President Barack Obama walks through the Cross Hall of the White House, Aug. 8, 2013.
(photo credit: OFFICIAL WHITE HOUSE PHOTO BY PETE SOUZA)
Despite attempts by Prime Minister Benjamin Netanyahu to clarify comments made during his election campaign that a Palestinian state would not emerge under his tenure, the White House will nevertheless "still evaluate" its policy on the Middle East peace process, Press Secretary Josh Earnest told reporters on Thursday.
The prime minister's comments, he said, call into question his commitment to the pursuit of peace and have forced the US government to reassess the the government's stance.
With a sharpened tone since first reacting to Israel's election results on Wednesday
, Earnest characterized Netanyahu's suggestion that Arabs were voting "in droves" against him
as a "cynical Election Day tactic."
The US has supported two states for two peoples, the Jewish state of Israel and a Palestinian state of Palestine, for decades.
"Certainly, the prime minister's comments from a few days ago called into question his commitment to that," State Department spokeswoman Jen Psaki said on Thursday.
"We believe he changed his position," she continued. "We can't forget about those comments."
The White House said that US President Barack Obama and his administration would be carefully watching the actions of Netanyahu, his party and his coalition moving forward.
But the State Department further warned that, despite its reassessment, it still supports Palestinian cooperation with the Israelis on security matters.
"It's not about showing our displeasure," Psaki continued, encouraging skepticism regarding reports that the US has already reconsidered its position at the United Nations. "It's about finding a way forward."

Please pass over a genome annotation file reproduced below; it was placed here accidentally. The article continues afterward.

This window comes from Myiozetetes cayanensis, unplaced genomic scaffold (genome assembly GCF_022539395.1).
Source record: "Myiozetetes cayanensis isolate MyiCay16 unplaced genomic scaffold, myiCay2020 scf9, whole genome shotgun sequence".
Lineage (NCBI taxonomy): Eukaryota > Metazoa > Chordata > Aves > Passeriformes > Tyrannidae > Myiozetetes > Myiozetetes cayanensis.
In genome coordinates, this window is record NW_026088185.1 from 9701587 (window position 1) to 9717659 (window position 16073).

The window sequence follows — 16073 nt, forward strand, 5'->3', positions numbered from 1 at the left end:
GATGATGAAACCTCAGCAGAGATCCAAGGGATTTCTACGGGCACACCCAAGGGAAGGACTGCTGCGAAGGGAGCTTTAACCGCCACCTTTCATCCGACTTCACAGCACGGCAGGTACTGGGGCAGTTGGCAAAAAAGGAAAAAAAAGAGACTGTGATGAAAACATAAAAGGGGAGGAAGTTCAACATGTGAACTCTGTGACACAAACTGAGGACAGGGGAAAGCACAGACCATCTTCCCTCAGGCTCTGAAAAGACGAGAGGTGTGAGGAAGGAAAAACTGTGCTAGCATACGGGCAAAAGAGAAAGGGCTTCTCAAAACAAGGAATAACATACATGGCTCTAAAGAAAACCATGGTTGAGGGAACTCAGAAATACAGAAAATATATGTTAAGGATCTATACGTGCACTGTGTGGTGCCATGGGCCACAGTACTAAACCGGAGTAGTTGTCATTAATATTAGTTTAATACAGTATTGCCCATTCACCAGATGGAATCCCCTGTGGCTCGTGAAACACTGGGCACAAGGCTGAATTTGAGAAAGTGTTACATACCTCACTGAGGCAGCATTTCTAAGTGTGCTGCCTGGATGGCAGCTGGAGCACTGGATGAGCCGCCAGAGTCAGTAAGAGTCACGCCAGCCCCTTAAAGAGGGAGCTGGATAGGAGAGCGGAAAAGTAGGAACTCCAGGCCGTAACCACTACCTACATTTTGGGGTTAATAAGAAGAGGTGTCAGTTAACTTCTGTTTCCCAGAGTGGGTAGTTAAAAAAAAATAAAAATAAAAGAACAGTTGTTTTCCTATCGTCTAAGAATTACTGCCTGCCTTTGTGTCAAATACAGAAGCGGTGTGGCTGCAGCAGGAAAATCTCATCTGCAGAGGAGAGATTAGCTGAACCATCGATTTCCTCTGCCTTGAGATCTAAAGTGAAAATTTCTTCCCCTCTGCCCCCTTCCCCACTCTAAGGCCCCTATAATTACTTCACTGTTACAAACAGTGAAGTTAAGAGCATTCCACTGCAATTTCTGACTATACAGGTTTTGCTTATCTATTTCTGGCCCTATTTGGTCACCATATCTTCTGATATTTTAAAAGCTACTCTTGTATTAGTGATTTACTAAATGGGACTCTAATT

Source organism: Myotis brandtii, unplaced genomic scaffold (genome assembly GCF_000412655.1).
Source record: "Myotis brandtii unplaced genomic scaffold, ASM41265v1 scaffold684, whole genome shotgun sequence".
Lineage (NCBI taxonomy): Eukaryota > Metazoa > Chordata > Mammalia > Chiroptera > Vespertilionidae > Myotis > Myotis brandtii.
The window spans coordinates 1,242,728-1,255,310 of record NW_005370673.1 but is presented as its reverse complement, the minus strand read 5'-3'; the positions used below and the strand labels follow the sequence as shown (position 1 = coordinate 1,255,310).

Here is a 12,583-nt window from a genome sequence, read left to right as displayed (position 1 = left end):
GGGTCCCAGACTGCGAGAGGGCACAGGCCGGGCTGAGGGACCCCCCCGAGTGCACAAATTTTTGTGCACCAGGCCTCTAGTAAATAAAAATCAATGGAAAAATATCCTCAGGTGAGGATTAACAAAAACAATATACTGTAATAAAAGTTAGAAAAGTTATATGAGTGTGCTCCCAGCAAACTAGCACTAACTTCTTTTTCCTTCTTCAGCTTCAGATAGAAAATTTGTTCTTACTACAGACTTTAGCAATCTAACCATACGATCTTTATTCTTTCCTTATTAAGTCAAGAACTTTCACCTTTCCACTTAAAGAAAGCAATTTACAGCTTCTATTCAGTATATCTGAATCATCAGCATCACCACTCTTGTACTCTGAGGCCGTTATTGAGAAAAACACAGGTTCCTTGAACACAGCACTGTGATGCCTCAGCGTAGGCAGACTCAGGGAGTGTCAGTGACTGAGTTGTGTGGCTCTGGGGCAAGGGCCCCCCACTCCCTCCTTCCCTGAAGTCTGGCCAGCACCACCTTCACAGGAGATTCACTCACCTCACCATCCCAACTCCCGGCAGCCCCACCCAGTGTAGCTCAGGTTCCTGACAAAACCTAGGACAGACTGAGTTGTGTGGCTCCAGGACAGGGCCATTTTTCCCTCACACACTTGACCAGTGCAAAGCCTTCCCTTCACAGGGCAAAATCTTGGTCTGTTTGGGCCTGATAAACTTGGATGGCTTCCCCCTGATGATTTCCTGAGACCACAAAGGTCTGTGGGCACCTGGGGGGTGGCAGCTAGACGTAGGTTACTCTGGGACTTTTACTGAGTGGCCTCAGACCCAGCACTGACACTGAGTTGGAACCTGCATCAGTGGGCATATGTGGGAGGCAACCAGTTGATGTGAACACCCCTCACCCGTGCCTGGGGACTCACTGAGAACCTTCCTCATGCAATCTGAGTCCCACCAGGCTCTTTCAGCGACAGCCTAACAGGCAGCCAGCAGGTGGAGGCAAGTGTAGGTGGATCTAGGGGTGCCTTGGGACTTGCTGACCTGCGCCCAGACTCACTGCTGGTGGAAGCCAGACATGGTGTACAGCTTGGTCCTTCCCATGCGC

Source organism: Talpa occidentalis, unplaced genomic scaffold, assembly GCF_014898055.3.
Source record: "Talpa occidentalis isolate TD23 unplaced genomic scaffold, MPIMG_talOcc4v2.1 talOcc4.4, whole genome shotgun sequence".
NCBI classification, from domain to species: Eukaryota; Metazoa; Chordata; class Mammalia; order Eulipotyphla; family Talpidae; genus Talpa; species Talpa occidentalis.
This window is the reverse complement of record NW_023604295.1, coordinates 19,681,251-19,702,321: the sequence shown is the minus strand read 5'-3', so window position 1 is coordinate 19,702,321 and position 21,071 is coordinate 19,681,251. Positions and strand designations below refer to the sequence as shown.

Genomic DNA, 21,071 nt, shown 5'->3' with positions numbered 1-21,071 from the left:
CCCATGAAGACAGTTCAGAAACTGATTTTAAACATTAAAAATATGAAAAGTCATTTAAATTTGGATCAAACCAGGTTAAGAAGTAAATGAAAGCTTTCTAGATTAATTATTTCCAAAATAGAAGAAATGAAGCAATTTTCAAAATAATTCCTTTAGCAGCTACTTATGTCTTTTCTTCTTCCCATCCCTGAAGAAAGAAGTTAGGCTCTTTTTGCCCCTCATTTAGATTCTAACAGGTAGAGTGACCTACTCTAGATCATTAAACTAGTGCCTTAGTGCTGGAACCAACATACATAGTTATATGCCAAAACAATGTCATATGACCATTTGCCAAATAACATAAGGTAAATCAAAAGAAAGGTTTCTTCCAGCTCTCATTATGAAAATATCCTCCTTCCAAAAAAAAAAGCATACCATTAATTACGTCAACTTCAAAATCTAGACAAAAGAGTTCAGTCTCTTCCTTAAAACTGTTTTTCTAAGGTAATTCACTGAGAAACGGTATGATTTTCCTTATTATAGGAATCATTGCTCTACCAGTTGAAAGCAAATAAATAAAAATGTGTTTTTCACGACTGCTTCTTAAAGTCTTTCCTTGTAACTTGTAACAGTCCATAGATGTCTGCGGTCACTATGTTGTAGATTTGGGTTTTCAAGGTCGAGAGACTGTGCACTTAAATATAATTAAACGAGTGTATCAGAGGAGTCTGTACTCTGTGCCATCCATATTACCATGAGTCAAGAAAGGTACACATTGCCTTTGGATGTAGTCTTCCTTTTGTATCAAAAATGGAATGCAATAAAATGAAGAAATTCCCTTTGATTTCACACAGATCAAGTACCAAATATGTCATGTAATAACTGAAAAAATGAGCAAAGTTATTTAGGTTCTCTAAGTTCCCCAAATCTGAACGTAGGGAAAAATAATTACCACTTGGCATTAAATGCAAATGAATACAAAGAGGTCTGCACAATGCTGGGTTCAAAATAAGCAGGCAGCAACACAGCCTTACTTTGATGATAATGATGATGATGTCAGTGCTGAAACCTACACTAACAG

US officials acknowledged earlier in the day a willingness to reconsider the use of its veto at the UN Security Council on matters concerning the peace process.
The Palestinians have sought a path to statehood outside negotiations with Israel through the UN. But longstanding US policy has been to oppose unilateral actions from either side.
Psaki said that the Obama administration would not change that aspect of its position. But the president is open to reevaluating all avenues that may further the peace process, she said, which could include a non-binding resolution endorsing two states along pre-1967 lines, with mutually agreed land swaps.
Netanyahu said in an interview with MSNBC's Andrea Mitchell on Thursday that he never retracted his speech in Bar Ilan University six years ago calling for a demilitarized Palestinian state that recognized the Jewish state.
“I want a sustainable peaceful two-state solution. But for that, circumstances have to change,” he said.
Netanyahu said that while he has not backtracked on his Bar-Ilan University speech, the reality has changed. He blamed Palestinian Authority Mahmoud Abbas for being responsible for part of that change in reality, saying that he refuses to recognize Israel as a Jewish state, and has made a pact with Hamas that calls for Israel's destruction.
He also said that all territory vacated in the Middle East is taken over by Islamist forces.
When Asked about his comments on Election Day where Netanyahu urged his supporters to vote because Arab voters were going to the polls en masse, he said his words referred to a “massive foreign funded effort” to try to get out votes for a specific party (the United List), which he called “an amalgamation of Islamists and other anti-Israel groups.
“I said when that happens, make sure we get out our vote,” he said. “I wasn’t trying to suppress a vote, I was trying to get something to counter a foreign funded effort to get votes that are intended to topple my party, and I was calling on our voters to come out.”
Netanyahu dismissed allegations he was racist.
"I'm not," he said.
Herb Keinon contributed to this report.
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